Length and weight

Weight vs. length for Channel Catfish, where b = 3.2293 and
L
1
=
45.23
{\displaystyle L_{1}=45.23}
cm. CCatfish.png
Weight vs. length for Channel Catfish, where b = 3.2293 and cm.

A member of the American catfish genus Ictalurus , channel catfish have a top-end size of about 40–50 pounds (18–23 kg). The world record channel catfish weighed 58 pounds, and was taken from the Santee-Cooper Reservoir in South Carolina, on July 7, 1964. Realistically, a channel catfish over 20 lb (9 kg) is a spectacular specimen, and most catfish anglers view a 10-lb (4.5-kg) fish as a very admirable catch. Furthermore, the average size channel catfish an angler could expect to find in most waterways would be between 2 and 4 pounds.

Channel catfish often coexist in the same waterways with its close relative, the blue catfish, which is somewhat less common, but tends to grow much larger (with several specimens confirmed to weigh above 100 lb).

As channel catfish grow longer, they increase in weight. The relationship between length and weight is not linear. The relationship between length (L, in cm) and weight (W, in kg) for nearly all species of fish can be expressed by an equation of the form:

Invariably, b is close to 3.0 for all species, is the length of a typical fish weighing 1 kg. For channel catfish, b = 3.2293, somewhat higher than for many common species, and cm. [2]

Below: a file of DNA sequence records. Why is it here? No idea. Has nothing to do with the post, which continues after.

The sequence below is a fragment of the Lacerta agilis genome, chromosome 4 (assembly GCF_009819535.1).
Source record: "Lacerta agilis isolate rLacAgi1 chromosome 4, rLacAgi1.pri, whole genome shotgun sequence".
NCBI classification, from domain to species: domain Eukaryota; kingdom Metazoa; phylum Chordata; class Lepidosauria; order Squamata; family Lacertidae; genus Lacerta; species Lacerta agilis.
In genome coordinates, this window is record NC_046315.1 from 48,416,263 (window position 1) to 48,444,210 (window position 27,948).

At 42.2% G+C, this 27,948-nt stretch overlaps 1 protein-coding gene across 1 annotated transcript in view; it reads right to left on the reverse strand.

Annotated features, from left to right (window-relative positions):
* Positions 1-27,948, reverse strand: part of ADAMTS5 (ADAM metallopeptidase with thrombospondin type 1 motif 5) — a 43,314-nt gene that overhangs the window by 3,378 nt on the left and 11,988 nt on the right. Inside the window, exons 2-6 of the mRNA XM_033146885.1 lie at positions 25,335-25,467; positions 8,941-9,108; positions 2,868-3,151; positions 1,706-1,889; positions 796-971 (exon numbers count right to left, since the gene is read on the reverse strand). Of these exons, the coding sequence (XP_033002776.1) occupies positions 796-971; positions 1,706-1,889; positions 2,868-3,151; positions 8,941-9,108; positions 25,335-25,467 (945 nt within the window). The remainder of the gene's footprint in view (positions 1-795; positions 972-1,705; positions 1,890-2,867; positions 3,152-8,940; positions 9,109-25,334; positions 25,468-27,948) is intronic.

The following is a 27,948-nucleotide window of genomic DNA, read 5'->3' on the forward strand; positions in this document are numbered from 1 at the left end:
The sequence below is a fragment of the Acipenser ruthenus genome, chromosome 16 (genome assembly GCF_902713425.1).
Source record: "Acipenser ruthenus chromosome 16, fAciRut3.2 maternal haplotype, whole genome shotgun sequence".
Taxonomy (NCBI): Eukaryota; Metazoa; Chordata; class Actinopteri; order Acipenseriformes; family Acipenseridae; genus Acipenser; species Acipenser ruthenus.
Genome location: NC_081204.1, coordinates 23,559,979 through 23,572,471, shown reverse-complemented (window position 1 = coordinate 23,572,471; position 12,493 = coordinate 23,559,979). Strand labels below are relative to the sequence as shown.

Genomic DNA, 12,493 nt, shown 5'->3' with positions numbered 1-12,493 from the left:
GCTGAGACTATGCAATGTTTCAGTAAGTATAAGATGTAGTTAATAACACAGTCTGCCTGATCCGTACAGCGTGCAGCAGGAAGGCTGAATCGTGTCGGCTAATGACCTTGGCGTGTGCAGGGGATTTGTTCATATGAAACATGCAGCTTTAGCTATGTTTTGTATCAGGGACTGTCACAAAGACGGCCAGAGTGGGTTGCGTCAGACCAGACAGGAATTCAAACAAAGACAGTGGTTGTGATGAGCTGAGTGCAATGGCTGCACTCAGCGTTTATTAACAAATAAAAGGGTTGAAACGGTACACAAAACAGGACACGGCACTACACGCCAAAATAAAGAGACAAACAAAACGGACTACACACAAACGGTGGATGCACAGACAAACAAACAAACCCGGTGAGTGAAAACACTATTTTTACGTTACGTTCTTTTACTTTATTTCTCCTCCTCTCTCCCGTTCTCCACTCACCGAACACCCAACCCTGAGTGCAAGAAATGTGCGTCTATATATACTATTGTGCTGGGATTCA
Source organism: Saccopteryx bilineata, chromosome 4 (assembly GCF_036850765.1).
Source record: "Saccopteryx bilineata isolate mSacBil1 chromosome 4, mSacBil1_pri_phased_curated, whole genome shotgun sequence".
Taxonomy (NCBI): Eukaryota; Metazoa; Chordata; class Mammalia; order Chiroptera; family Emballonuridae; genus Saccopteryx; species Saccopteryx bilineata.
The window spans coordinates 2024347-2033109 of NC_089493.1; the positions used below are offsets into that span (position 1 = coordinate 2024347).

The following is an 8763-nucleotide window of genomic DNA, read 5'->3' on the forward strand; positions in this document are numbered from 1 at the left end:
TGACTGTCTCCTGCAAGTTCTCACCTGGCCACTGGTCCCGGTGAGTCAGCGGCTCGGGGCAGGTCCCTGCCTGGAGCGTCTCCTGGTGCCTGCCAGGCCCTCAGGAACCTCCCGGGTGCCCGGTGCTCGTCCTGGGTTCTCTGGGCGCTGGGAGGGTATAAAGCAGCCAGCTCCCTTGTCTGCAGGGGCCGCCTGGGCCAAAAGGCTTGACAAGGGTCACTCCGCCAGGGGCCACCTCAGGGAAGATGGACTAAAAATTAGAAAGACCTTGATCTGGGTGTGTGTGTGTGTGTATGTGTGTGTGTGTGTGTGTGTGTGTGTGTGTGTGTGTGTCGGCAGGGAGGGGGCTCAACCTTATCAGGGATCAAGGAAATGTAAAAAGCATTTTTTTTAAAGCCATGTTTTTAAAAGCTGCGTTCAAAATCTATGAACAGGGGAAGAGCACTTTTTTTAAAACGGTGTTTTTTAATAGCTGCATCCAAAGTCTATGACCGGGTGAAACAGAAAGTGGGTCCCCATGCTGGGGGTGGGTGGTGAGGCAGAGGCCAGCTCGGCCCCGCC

Feeding

Catfish have enhanced capabilities of taste perception, hence called the “swimming tongue”, due to the presence of taste buds all over the external body surface and inside the oropharyngeal cavity. Specifically, they have high sensitivity to amino acids, which explains their unique communication methods as follows. The catfish has a facial taste system that is extremely responsive to L-alanine and L-arginine. More specifically, their facial taste system senses heightened levels of L-amino acids in freshwater. Feeding behavior to food is due to amino acids released by food. This is reported to cause maxillary and mandibular barbell movements, which orient the catfish's posture and food search. When the food stimulates the taste receptors, it causes more excitation which see as exaggerated biting, turning, or mastication. [8]

Communication

The channel catfish is adapted to limited light conditions. [9] Members of the genus Ictalurus, which inhabit muddy waters, do not depend solely on visual cues. Instead, they are known to rely heavily on chemotaxic cues. Sound production may be another important means of communication among channel catfish and other species living in turbid habitats. [10]

Chemical communication